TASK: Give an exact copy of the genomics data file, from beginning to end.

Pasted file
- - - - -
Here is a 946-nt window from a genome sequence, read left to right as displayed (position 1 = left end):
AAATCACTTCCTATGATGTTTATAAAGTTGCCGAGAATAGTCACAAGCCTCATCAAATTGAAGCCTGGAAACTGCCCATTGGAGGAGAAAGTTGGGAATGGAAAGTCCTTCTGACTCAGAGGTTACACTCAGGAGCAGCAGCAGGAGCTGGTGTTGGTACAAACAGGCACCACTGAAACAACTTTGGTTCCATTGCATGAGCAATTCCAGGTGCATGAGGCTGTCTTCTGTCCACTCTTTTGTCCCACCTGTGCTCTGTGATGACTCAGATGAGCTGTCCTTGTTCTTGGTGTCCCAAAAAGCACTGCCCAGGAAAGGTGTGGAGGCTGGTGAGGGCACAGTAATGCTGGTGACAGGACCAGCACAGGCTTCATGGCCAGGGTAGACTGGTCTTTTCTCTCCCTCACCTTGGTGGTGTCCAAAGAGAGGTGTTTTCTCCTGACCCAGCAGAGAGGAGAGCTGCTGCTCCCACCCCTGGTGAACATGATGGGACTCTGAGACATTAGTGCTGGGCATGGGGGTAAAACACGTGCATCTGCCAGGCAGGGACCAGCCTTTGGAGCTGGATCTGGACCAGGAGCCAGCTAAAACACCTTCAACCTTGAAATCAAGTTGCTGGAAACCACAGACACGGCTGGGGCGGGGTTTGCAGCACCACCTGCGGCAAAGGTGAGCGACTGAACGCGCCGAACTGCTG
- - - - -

Here is a 946-nt window from a genome sequence, read left to right as displayed (position 1 = left end):
AAATCACTTCCTATGATGTTTATAAAGTTGCCGAGAATAGTCACAAGCCTCATCAAATTGAAGCCTGGAAACTGCCCATTGGAGGAGAAAGTTGGGAATGGAAAGTCCTTCTGACTCAGAGGTTACACTCAGGAGCAGCAGCAGGAGCTGGTGTTGGTACAAACAGGCACCACTGAAACAACTTTGGTTCCATTGCATGAGCAATTCCAGGTGCATGAGGCTGTCTTCTGTCCACTCTTTTGTCCCACCTGTGCTCTGTGATGACTCAGATGAGCTGTCCTTGTTCTTGGTGTCCCAAAAAGCACTGCCCAGGAAAGGTGTGGAGGCTGGTGAGGGCACAGTAATGCTGGTGACAGGACCAGCACAGGCTTCATGGCCAGGGTAGACTGGTCTTTTCTCTCCCTCACCTTGGTGGTGTCCAAAGAGAGGTGTTTTCTCCTGACCCAGCAGAGAGGAGAGCTGCTGCTCCCACCCCTGGTGAACATGATGGGACTCTGAGACATTAGTGCTGGGCATGGGGGTAAAACACGTGCATCTGCCAGGCAGGGACCAGCCTTTGGAGCTGGATCTGGACCAGGAGCCAGCTAAAACACCTTCAACCTTGAAATCAAGTTGCTGGAAACCACAGACACGGCTGGGGCGGGGTTTGCAGCACCACCTGCGGCAAAGGTGAGCGACTGAACGCGCCGAACTGCTG